The athletic prowess seen in sporting events like the Olympics and the musical skills demonstrated at concerts highlight the amazing variety and complexity of skillful behaviors that humans are capable of producing. These and many other actions performed throughout daily life rely on at least two critical abilities. The first is the ability to quickly learn new behaviors through imitation. For example, when learning to dance, people often watch an instructor demonstrate a move and then attempt to copy it. Humans have a remarkable ability to imitate others, even without ever having seen a particular movement before. With this ability, people don’t have to spend a long time trying different actions to figure out how to successfully accomplish a task. The second critical ability is the use of tools such as hammers and saws, sporting equipment, musical instruments, and so forth. Tools increase the number of ways that individuals can influence their environments, helping them accomplish a much wider range of things than might otherwise be possible. However, tools are only helpful to people if they have the ability to properly manipulate the tools to achieve their desired effects.
Although on the surface imitation and tool use seem like two very different abilities, they are surprisingly related to each other. Their relationship is highlighted by the observation that losing the ability to imitate and to use tools are the two hallmark impairments of a neurological disorder known as limb apraxia. Limb apraxia can be observed in many common neurological disorders such as Parkinson’s disease, Alzheimer’s disease, and Autism Spectrum Disorder, although it is most commonly studied in individuals who have had a stroke on the left side of their brain. In fact, apraxia can be detected in roughly 50% of people who have a left-hemisphere stroke (about 200,000 people each year in the United States). Apraxia is unusual because although it affects the ability to move, it cannot be explained by the typical underlying movement problems, like muscle weakness or paralysis, that are commonly observed after a stroke – particularly as apraxic impairments can be detected on the less affected side of the body. Despite that, the presence of apraxia is one of the best indicators of poor recovery and caregiver reliance after experiencing a stroke. Unfortunately, understanding exactly what the problem is, and why imitation and tool use are the two abilities specifically affected, remains a puzzle despite over 100 years of investigation into this disorder.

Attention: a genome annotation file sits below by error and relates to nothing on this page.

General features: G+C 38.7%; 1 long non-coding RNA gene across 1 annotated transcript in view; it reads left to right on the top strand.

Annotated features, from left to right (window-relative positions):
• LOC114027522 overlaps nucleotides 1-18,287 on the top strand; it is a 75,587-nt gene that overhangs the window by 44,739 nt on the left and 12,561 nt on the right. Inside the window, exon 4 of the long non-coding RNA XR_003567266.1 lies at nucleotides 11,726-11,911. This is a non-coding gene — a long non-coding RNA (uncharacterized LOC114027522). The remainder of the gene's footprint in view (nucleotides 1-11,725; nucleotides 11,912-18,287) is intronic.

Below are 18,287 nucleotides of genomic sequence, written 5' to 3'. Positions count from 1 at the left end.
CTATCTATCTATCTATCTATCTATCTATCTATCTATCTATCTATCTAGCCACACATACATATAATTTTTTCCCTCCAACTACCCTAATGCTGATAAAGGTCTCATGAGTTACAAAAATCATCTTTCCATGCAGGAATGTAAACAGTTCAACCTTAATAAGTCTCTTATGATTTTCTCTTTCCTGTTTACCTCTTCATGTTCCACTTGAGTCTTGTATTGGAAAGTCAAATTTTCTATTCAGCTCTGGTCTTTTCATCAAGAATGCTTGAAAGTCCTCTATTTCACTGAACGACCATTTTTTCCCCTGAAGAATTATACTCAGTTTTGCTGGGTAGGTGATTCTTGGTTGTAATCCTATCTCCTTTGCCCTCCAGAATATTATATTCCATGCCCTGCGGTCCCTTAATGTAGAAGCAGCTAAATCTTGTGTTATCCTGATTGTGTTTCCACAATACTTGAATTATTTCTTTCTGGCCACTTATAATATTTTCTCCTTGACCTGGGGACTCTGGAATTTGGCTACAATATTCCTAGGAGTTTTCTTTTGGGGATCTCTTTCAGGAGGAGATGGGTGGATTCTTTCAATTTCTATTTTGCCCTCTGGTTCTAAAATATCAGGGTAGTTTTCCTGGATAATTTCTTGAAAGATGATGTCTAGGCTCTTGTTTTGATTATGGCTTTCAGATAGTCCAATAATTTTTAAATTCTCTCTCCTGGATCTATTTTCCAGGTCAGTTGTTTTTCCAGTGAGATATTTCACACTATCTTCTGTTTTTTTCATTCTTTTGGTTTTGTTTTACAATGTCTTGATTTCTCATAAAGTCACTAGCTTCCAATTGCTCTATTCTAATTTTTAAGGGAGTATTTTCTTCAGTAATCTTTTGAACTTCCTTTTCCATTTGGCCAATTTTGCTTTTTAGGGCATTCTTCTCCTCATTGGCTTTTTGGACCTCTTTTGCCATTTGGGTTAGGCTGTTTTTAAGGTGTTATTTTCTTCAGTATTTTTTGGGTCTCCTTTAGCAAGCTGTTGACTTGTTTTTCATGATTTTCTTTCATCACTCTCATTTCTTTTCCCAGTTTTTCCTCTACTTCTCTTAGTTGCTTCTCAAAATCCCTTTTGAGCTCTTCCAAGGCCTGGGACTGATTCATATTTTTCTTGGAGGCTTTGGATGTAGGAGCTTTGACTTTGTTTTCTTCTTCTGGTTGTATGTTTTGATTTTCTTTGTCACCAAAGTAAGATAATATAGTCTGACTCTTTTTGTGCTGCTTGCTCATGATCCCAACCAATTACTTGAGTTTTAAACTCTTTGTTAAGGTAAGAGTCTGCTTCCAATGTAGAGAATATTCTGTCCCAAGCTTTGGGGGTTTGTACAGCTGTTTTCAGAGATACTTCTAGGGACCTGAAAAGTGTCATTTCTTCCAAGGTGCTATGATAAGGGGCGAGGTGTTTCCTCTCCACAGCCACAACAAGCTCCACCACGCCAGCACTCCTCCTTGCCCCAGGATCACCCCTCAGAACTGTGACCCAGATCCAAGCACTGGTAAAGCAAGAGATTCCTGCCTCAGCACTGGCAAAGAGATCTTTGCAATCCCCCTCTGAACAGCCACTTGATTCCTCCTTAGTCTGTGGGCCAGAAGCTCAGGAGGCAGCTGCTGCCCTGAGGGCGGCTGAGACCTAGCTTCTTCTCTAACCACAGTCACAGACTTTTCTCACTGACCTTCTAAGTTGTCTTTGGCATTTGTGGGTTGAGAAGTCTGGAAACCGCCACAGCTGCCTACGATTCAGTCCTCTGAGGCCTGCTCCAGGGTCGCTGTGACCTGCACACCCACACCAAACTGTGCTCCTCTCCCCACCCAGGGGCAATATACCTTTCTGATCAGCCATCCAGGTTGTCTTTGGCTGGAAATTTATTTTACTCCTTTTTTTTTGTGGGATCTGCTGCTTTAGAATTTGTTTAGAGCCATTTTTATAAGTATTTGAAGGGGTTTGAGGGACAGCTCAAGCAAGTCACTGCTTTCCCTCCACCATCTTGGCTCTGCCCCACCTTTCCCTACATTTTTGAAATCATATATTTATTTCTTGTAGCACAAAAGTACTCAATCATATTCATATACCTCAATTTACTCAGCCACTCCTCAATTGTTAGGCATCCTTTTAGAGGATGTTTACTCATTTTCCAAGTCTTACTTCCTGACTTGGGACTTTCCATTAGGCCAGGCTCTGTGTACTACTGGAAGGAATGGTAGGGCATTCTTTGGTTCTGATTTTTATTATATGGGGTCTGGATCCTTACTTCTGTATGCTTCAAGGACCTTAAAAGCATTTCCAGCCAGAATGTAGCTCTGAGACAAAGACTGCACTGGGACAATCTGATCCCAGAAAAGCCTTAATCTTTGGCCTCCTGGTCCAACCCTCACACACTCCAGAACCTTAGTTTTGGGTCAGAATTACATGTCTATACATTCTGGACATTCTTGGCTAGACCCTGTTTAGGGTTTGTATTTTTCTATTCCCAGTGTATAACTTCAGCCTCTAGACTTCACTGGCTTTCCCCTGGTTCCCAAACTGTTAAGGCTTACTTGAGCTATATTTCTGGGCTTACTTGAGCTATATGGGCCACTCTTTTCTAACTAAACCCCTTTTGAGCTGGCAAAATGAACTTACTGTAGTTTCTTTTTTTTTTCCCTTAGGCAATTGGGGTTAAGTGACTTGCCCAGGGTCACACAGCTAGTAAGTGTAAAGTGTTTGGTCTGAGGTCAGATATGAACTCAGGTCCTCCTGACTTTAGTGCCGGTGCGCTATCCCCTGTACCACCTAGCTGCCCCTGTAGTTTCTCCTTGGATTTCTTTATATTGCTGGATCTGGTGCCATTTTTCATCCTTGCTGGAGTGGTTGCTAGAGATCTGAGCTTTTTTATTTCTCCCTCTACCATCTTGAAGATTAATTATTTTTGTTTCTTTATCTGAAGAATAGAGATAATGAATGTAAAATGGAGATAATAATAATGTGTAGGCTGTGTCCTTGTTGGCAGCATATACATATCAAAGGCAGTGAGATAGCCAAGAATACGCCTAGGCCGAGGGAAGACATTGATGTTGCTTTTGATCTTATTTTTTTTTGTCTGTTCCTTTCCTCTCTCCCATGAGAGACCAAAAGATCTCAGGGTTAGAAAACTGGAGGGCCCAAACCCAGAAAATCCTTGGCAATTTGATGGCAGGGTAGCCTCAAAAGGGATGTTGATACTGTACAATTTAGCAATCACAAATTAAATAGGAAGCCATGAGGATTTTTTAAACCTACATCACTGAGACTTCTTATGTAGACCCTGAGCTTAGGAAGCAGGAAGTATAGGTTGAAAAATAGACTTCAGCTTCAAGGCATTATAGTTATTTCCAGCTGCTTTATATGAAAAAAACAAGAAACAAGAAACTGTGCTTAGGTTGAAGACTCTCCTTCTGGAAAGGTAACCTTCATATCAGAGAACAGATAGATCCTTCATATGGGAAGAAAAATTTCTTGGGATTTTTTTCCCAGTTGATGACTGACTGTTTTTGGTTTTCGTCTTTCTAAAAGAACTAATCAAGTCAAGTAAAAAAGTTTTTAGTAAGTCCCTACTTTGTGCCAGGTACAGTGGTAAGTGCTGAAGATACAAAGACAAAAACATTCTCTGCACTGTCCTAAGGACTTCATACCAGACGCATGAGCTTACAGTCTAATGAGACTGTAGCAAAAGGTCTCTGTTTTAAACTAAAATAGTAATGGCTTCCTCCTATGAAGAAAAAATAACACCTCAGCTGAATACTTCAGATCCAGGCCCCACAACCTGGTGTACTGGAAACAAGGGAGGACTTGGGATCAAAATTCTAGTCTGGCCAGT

Eight years ago, Dr. Aaron Wong, Dr. Laurel Buxbaum, and Dr. John Krakauer realized that a new approach would greatly benefit our understanding of apraxia. Although apraxia is a disorder that resides somewhere along the spectrum between high-level cognition and low-level control of movement, it had until that point rarely been studied by neuroscientists with a primary background in investigating the control of movement. This unfortunately had resulted in theories about apraxia that were somewhat disconnected from current views about the way in which the brain actually plans and controls movements. By combining the expertise of individuals who study apraxia with those who study the neuroscience of movement, it would be possible to develop a more comprehensive and contemporary understanding of apraxia.